French-based waste and water group, Suez, has reported “improving trends” and a “solid commercial dynamic” in its 2020 half year results, published yesterday (29 July).
The results showed a decline of -4.5% in earnings compared to last year, however earnings before tax was “above expectations” at €76m (£69m), with a “solid June performance”.
In its business highlights, Suez included a new 10-year household waste recycling and collection contract rollout in Somerset, which it said accounted for €243m (£219m) of its total revenue (see letsrecycle story).
Suez also reported that the implementation of the company’s ‘Shaping SUEZ 2030’ strategy is “progressing well”, with its performance plan on track to deliver at least 45-50% of the total targeted €1bn annual savings in 2021.
SUEZ CEO, Bertrand Camus, said: “First and foremost, in an unprecedented context SUEZ’s teams have worked throughout H1 to deliver safely our services and products with an unwavering commitment to continuity and quality.
“They can be proud of what they have achieved, making our values – passion for the environment, customer first, respect and team spirit – a reality, and I am particularly grateful for their engagement, which brings resilience and agility to our operations.”
Suez said that, “as expected”, revenue was down -€489m (-£442m) compared with the first half of 2019, with an overall figure of €8,167m (£7,375m).
The company added that this was due to organic variation of -4.5% (-£354m), mainly driven by volume declines in the context of Covid-19.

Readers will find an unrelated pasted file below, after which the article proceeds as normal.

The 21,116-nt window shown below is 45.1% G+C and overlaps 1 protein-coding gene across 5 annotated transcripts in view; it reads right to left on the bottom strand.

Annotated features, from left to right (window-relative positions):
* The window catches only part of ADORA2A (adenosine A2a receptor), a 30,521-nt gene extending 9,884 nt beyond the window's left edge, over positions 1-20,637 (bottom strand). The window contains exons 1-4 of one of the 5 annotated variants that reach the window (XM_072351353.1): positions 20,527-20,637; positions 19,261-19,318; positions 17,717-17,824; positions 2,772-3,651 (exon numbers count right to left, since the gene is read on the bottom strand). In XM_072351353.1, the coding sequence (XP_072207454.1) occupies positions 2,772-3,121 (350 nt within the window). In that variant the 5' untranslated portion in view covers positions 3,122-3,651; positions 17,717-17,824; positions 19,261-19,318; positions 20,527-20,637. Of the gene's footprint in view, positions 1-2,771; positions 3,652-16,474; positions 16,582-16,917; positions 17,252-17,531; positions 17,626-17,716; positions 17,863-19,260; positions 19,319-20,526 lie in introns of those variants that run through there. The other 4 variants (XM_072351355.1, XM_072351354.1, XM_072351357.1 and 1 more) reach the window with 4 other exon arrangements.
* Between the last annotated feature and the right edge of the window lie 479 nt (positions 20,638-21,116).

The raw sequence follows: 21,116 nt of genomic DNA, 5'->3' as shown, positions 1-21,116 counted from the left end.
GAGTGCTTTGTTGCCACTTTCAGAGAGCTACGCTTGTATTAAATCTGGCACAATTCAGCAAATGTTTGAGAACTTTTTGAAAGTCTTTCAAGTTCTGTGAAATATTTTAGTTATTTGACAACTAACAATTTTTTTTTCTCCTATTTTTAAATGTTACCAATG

Within the semester, revenue grew +0.5% in Q1 2020 and then decreased by -9.3% in Q2 2020, both in organic terms.
Mr Camus added: “Overall, our performance over the first half 2020 turned out better than expected for both revenue, with 4.5% organic decrease, and profitability.”
Suez said that in the first half of 2020, strict containment measures impacted trade, travel, and consumers’ confidence in multiple parts of the global economy.
The report showed that in most regions in which SUEZ operates, lockdown measures resulted in a decline in waste to be collected and treated, notably from industrial and commercial clients.
Suez said that it has set up the necessary measures to enable all of its teams and subcontractors to work without jeopardizing their safety or their clients’ safety.
Mr Camus added that despite the challenges posed by the pandemic, Suez continued to implement transformations for ‘Shaping Suez 2030.”
The group said that it predicts revenue to be down organically -4 to -2% versus last year in the second half year results.
The estimated EBIT (earnings before interest and taxes) for the second half of 2020 is to be around €600m (£541m) to €650m (£587m).
Mr Camus concluded: “In the midst of the pandemic, our teams smoothly took over the collection and recycling operations in Somerset, UK as part of a 10-year contract.
“Going forward, we cannot ignore the risks that the current context creates: our outlook assumes no return to the region-wide lockdowns we saw in Europe and Asia in H1, even if we expect for example a soft tourist season.
“Nonetheless, and with those caveats, we are able to give visibility to our shareholders on the remainder of the year and express confidence in the scale of the opportunities for SUEZ in the rebound. Our services are essential to protect and restore the environment as well as to enhance economic and social resilience.
“SUEZ’s purpose – to shape a sustainable environment now – responds directly to these challenges. We look forward with a reinforced commitment to deliver our innovative solutions with positive impact on health and quality of life.”